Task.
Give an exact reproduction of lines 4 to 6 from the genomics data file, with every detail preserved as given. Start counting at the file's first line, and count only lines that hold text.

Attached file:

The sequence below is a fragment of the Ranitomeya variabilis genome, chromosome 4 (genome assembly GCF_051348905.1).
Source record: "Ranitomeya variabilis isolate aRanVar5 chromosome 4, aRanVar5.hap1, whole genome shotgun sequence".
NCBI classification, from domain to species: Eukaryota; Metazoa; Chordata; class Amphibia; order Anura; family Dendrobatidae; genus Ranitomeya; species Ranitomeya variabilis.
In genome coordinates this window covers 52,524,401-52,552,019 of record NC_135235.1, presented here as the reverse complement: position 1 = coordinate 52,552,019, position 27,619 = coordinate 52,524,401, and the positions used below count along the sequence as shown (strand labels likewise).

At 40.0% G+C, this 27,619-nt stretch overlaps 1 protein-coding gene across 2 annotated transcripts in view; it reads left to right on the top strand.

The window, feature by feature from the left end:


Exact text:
In genome coordinates this window covers 52,524,401-52,552,019 of record NC_135235.1, presented here as the reverse complement: position 1 = coordinate 52,552,019, position 27,619 = coordinate 52,524,401, and the positions used below count along the sequence as shown (strand labels likewise).

At 40.0% G+C, this 27,619-nt stretch overlaps 1 protein-coding gene across 2 annotated transcripts in view; it reads left to right on the top strand.

The window, feature by feature from the left end: